NGC 2080

From Wikipedia, the free encyclopedia
Jump to: navigation, search
NGC 2080
NGC2080.jpg
A HST image of a Star-forming region NGC 2080.
Credit: NASA/ESA.
Observation data: J2000.0 epoch
Type Emission
Right ascension 05h 39m 44.2s
Declination -69° 38′ 44"
Distance 160,000 ly
Constellation Dorado
Physical characteristics
Other designations ESO 057-EN012,
h 2950, GC 1278
See also: Diffuse nebula, Lists of nebulae

NGC 2080 (The Ghost Head Nebula) is a star-forming region and emission nebula to the south of the 30 Doradus (Tarantula) nebula, in the southern constellation Dorado. It belongs to the Large Magellanic Cloud, a satellite galaxy to the Milky Way, which is at a distance of 168,000 light years.[1] NGC 2080 was discovered by John Frederick William Herschel in 1834.[2] The Ghost Head Nebula has a diameter of 50 light-years[3] and is named for the two distinct white patches it possesses, called the "eyes of the ghost".[4] The western patch, called A1, has a bubble in the center which was created by the young, massive star it contains. The eastern patch, called A2, has several young stars in a newly formed cluster, but they are still obscured by their originating dust cloud.[1][4] Because neither dust cloud has dissipated due to the stellar radiation, astronomers have deduced that both sets of stars formed within the past 10,000 years.[4] These stars together have begun to create a bubble in the nebula with their outpourings of material, called stellar wind.[5]

The presence of stars also greatly influences the color of the nebula. The western portion of the nebula has a dominant oxygen emission line because of a powerful star on the nebula's outskirts; this colors it green.[4] The rest of the nebula's outskirts have a red hue due to the ionization of hydrogen.[4] Because both hydrogen and oxygen are ionized in the central region, which appears pale yellow; when hydrogen is energized enough to emit a second wavelength of light, it appears blue, as in the area surrounding A1 and A2.[1][4]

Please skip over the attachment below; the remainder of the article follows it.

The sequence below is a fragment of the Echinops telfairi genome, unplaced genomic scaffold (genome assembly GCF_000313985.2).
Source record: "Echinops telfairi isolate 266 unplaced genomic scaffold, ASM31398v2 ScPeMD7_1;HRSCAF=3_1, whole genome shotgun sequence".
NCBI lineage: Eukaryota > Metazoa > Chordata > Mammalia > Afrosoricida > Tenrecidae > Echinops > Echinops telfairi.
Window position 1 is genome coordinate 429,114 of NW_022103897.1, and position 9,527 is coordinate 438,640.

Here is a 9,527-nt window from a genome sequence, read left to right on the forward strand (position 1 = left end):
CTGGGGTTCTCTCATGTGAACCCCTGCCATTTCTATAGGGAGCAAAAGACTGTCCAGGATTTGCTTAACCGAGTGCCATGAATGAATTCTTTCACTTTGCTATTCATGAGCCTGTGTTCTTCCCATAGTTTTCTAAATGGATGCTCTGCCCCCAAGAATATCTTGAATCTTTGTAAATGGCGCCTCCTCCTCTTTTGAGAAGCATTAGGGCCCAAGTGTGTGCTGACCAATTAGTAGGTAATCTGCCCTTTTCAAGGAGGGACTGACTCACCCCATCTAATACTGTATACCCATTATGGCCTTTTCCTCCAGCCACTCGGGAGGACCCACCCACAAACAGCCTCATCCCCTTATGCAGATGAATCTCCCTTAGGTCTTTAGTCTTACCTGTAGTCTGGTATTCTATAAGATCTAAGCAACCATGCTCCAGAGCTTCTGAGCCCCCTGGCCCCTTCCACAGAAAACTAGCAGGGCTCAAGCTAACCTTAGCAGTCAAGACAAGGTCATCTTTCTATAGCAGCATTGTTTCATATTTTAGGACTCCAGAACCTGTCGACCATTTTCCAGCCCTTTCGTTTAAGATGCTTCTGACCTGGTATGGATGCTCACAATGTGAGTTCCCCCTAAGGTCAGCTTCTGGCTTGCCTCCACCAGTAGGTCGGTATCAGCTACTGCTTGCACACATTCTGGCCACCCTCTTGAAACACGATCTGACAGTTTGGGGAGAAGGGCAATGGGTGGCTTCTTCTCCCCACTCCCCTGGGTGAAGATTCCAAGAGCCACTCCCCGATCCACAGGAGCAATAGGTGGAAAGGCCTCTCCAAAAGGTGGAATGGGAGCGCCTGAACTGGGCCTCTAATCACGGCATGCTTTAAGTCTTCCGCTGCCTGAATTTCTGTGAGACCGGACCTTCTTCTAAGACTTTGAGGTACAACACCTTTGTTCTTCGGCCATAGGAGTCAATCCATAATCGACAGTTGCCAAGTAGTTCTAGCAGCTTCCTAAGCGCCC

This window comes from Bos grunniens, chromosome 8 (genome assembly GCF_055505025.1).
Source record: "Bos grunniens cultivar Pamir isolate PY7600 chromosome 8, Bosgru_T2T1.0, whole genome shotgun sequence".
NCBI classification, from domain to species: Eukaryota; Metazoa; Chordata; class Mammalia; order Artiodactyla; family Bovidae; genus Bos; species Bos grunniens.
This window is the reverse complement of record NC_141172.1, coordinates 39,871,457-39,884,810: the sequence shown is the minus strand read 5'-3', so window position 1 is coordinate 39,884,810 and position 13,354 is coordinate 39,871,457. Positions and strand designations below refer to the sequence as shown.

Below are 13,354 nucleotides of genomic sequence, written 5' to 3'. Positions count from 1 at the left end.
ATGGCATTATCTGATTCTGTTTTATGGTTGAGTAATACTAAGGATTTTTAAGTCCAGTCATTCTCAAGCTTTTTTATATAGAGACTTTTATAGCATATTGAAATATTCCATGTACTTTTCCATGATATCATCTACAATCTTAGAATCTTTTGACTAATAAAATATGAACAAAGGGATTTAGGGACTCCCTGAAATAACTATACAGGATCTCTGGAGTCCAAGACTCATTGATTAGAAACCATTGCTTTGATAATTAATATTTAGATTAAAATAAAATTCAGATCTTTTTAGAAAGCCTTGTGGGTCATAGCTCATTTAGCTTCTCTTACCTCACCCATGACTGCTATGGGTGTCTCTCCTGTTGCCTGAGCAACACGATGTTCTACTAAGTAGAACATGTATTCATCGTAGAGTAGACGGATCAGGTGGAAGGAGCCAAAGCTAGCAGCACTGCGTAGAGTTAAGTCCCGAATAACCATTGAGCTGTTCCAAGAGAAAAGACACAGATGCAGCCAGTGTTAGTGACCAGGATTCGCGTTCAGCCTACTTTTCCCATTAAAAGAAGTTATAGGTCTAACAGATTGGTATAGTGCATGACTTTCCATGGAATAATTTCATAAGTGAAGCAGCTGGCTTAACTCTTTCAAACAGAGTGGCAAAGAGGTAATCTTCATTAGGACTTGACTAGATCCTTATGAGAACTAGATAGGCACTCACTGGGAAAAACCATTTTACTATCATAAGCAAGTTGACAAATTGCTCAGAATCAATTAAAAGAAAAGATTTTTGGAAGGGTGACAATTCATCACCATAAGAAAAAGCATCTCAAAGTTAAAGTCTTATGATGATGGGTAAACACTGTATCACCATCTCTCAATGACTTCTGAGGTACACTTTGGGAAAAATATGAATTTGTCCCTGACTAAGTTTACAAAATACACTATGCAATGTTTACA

References[edit]

  1. ^ a b c Wilkins, Jamie; Dunn, Robert (2006). 300 Astronomical Objects: A Visual Reference to the Universe (1st ed.). Buffalo, New York: Firefly Books. ISBN 978-1-55407-175-3. 
  2. ^ Frommert, Hartmut; Kronberg, Christine (19 April 2006). "More LMC objects". SEDS. Retrieved 7 May 2012. 
  3. ^ "Halloween and the Ghost Head Nebula". Astronomy Picture of the Day. NASA. 31 October 2001. Retrieved 7 May 2012. 
  4. ^ a b c d e f "Hubble Sends Season's Greetings from the Cosmos to Earth". HubbleSite. NASA and ESA. 19 December 2001. Retrieved 7 May 2012. 
  5. ^ "Painting with oxygen and hydrogen". ESA. 18 October 2001. Retrieved 7 May 2012. 

External links[edit]